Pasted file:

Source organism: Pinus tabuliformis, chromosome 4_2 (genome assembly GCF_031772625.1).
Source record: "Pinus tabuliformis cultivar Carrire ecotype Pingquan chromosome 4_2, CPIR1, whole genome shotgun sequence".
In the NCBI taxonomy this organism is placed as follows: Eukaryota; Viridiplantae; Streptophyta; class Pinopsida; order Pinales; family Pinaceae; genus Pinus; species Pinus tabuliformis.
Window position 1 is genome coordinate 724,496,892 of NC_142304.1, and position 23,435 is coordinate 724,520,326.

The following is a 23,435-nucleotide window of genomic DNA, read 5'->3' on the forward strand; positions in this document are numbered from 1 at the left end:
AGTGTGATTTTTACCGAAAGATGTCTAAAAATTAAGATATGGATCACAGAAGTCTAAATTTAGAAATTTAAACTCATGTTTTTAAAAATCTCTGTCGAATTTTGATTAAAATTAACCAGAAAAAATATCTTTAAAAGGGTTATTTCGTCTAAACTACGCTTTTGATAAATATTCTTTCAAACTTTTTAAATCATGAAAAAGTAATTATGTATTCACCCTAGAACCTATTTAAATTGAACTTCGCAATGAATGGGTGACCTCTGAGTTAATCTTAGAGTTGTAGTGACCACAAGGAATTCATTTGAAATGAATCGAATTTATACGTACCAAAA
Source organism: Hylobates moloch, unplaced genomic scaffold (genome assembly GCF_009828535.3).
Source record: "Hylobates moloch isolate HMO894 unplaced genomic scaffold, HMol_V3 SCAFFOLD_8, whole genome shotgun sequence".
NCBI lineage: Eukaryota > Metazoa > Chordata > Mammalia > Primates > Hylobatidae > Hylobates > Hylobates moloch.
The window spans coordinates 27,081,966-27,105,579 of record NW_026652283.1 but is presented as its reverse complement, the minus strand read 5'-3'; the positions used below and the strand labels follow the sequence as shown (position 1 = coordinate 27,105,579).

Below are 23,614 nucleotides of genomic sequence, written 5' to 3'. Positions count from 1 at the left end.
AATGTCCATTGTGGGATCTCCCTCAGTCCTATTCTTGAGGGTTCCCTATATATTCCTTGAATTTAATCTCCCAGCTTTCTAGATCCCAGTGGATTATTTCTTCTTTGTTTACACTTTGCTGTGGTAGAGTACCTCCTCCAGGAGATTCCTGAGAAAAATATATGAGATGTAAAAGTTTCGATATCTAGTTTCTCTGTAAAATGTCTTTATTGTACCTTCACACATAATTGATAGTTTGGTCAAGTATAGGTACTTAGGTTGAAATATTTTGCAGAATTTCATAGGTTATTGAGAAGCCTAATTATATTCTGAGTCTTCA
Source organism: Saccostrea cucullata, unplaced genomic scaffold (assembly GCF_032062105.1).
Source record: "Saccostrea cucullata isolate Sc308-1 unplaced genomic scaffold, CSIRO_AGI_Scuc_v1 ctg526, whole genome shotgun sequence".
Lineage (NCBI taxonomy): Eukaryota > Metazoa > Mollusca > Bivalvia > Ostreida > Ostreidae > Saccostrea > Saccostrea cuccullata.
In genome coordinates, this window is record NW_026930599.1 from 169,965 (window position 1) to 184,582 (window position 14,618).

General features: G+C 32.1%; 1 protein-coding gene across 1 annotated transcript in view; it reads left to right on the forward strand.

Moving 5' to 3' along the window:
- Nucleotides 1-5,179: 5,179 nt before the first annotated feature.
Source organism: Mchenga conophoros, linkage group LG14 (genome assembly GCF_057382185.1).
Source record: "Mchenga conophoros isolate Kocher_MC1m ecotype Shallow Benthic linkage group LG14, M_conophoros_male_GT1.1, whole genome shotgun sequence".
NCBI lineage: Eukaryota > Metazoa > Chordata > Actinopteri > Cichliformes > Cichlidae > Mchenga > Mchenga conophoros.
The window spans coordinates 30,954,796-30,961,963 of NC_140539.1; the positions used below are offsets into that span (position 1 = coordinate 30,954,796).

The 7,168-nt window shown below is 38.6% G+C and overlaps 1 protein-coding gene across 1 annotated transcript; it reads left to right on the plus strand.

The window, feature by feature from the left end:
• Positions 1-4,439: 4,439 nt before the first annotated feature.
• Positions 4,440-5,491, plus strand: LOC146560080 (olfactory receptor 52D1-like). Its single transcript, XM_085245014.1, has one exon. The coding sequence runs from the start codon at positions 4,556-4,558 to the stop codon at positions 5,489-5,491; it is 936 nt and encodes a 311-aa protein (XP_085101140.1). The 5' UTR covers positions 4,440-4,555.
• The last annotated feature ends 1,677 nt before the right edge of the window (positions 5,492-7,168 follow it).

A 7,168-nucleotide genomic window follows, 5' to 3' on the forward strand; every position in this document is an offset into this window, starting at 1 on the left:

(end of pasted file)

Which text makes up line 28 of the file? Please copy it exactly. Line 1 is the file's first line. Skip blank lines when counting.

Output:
• The last annotated feature ends 1,677 nt before the right edge of the window (positions 5,492-7,168 follow it).